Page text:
With the eradication of smallpox in the 1980s, a disease that killed hundreds of millions of people in the 20th century has been put to rest. However, a virus from the same family, monkeypox, has been reported in a handful of places, with two cases recently found in North Wales in the United Kingdom.
Both the infections were believed to have been contracted from outside the UK, authorities said. While monitoring and contact tracing is taking place, the risk to the general public is very low, Public Health Wales said.
Monkeypox is a viral zoonotic disease that occurs primarily in tropical rainforest areas of Central and West Africa and is occasionally exported to other regions, states the World Health Organisation. Transmission occurs from direct contact with the blood, bodily fluids, or cutaneous or mucosal lesions of infected animals.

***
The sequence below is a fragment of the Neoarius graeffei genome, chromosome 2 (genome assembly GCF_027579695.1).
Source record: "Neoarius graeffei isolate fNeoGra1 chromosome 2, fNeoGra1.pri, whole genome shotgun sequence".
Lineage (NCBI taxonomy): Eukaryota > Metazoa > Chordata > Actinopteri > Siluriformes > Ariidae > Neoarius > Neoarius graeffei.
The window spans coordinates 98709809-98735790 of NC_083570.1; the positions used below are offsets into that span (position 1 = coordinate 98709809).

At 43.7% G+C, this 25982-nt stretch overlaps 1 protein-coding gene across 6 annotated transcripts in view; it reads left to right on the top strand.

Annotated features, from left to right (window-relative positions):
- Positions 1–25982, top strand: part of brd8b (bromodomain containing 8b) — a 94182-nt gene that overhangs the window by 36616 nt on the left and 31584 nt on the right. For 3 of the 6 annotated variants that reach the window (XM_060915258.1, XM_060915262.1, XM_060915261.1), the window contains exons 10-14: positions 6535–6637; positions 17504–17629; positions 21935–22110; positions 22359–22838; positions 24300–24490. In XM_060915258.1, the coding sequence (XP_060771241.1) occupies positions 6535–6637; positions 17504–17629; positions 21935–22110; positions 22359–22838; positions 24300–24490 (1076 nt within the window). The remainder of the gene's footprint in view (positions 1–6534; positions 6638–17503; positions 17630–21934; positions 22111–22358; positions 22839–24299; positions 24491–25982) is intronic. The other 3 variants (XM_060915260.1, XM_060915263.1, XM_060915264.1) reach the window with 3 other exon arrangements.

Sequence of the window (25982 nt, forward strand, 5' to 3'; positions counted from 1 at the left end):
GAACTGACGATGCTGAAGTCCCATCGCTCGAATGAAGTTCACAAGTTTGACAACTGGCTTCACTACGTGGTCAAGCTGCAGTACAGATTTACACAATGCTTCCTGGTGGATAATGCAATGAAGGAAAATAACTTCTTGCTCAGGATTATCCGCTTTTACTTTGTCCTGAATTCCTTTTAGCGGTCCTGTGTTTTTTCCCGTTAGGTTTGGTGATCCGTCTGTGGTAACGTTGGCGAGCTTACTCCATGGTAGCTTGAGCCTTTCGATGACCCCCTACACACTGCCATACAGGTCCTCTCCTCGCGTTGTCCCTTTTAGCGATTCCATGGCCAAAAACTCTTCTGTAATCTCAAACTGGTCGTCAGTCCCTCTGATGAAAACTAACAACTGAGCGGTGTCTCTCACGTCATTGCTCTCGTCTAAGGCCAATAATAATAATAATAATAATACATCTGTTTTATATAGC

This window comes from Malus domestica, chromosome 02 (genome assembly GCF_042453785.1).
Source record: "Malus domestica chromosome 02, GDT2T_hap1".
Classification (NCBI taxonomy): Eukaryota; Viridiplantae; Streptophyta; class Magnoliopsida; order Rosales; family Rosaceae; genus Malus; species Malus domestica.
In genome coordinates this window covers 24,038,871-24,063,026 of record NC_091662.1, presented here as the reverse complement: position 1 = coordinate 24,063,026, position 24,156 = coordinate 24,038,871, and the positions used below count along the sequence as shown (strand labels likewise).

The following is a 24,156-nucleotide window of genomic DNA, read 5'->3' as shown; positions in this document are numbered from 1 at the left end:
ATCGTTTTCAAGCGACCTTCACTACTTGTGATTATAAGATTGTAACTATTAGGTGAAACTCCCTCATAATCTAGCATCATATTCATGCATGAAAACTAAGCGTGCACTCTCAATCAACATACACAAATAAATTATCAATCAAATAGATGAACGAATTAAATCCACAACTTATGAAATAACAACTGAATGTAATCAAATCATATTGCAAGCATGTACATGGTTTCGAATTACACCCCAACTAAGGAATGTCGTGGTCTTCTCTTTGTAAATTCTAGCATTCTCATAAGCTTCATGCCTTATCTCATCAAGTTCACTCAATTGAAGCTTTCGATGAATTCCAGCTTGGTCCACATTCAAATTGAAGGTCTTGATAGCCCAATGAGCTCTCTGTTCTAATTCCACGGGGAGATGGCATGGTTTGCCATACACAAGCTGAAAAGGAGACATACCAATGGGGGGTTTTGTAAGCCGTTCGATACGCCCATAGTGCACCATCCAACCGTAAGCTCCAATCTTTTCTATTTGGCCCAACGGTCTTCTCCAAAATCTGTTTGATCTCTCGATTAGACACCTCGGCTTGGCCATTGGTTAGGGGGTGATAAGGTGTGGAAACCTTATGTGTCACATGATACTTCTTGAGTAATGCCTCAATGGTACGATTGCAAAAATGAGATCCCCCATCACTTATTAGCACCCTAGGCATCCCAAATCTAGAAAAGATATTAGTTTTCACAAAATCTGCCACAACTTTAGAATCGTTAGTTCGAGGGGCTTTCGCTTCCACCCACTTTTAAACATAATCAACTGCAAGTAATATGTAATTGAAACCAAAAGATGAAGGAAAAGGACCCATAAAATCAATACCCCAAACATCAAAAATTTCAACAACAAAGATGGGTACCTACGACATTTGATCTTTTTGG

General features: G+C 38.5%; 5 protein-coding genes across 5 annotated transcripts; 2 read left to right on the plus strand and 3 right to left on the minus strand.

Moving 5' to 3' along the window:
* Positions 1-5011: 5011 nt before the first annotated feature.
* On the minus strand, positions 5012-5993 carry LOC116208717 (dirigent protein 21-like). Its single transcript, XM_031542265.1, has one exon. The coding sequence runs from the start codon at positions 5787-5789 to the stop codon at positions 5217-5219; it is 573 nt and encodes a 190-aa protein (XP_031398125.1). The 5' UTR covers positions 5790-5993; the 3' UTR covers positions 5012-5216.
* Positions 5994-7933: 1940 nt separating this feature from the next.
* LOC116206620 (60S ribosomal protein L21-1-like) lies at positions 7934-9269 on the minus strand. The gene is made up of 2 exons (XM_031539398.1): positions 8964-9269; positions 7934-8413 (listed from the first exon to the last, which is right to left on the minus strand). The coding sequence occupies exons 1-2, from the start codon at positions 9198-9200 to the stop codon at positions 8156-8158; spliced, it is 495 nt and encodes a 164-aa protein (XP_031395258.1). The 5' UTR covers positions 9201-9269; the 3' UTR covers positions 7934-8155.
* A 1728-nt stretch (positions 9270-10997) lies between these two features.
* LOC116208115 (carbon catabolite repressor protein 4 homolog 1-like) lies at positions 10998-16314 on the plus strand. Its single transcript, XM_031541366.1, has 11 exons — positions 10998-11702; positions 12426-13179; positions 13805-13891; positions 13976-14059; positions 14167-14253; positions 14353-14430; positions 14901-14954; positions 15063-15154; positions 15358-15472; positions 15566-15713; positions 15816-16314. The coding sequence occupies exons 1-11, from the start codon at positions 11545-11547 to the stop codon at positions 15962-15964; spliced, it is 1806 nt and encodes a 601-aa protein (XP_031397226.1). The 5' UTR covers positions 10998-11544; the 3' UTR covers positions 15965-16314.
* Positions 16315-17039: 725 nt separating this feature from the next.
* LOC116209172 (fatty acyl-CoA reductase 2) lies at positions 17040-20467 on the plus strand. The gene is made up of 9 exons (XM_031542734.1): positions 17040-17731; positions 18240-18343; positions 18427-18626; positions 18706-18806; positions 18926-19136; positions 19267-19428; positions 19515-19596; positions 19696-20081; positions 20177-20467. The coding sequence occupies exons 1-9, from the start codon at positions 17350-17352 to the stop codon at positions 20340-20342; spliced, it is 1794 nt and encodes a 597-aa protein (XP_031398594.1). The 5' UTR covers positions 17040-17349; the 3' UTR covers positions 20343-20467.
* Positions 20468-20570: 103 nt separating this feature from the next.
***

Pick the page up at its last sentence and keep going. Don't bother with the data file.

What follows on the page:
Its symptoms are like those of smallpox, with fever, headache, back pain, muscle aches, and a lack of energy, accompanied by a characteristic skin eruption.
According to the NHS, "a rash usually begins 1 to 5 days after the first symptoms appear. The spots often start on the face before spreading to other parts of the body. During the illness the rash changes from raised red bumps, to spots filled with fluid. The spots eventually form scabs which later fall off."
The case fatality ratio can go up to 11 per cent, reports the WHO.
Luckily, one of the vaccines used to inoculate against smallpox, Vaccinia, has also proven to be protective against monkeypox.
According to the US Centres for Disease Control (CDC), the "Smallpox vaccine, cidofovir, ST-246, and vaccinia immune globulin (VIG)" can be used to control a monkeypox outbreak.
The virus was first identified in the Democratic Republic of the Congo in 1970. It has since been reported in may countries around the world, including in the United States in 2003.